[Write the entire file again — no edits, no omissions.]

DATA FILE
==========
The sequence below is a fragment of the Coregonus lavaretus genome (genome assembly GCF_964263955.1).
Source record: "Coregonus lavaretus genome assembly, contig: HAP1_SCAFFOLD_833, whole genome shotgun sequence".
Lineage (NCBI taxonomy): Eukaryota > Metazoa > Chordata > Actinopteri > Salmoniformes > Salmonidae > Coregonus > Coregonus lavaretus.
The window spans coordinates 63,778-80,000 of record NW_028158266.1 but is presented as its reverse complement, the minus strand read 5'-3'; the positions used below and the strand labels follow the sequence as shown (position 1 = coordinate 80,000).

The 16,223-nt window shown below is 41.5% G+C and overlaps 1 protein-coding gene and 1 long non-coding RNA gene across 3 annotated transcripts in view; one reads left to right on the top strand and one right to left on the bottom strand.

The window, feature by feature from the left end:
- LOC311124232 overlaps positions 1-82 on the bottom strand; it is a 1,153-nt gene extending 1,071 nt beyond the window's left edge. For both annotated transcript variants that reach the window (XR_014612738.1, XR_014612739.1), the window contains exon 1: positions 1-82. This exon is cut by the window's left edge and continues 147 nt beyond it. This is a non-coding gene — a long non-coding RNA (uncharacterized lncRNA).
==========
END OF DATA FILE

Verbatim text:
The sequence below is a fragment of the Coregonus lavaretus genome (genome assembly GCF_964263955.1).
Source record: "Coregonus lavaretus genome assembly, contig: HAP1_SCAFFOLD_833, whole genome shotgun sequence".
Lineage (NCBI taxonomy): Eukaryota > Metazoa > Chordata > Actinopteri > Salmoniformes > Salmonidae > Coregonus > Coregonus lavaretus.
The window spans coordinates 63,778-80,000 of record NW_028158266.1 but is presented as its reverse complement, the minus strand read 5'-3'; the positions used below and the strand labels follow the sequence as shown (position 1 = coordinate 80,000).

The 16,223-nt window shown below is 41.5% G+C and overlaps 1 protein-coding gene and 1 long non-coding RNA gene across 3 annotated transcripts in view; one reads left to right on the top strand and one right to left on the bottom strand.

The window, feature by feature from the left end:
- LOC311124232 overlaps positions 1-82 on the bottom strand; it is a 1,153-nt gene extending 1,071 nt beyond the window's left edge. For both annotated transcript variants that reach the window (XR_014612738.1, XR_014612739.1), the window contains exon 1: positions 1-82. This exon is cut by the window's left edge and continues 147 nt beyond it. This is a non-coding gene — a long non-coding RNA (uncharacterized lncRNA).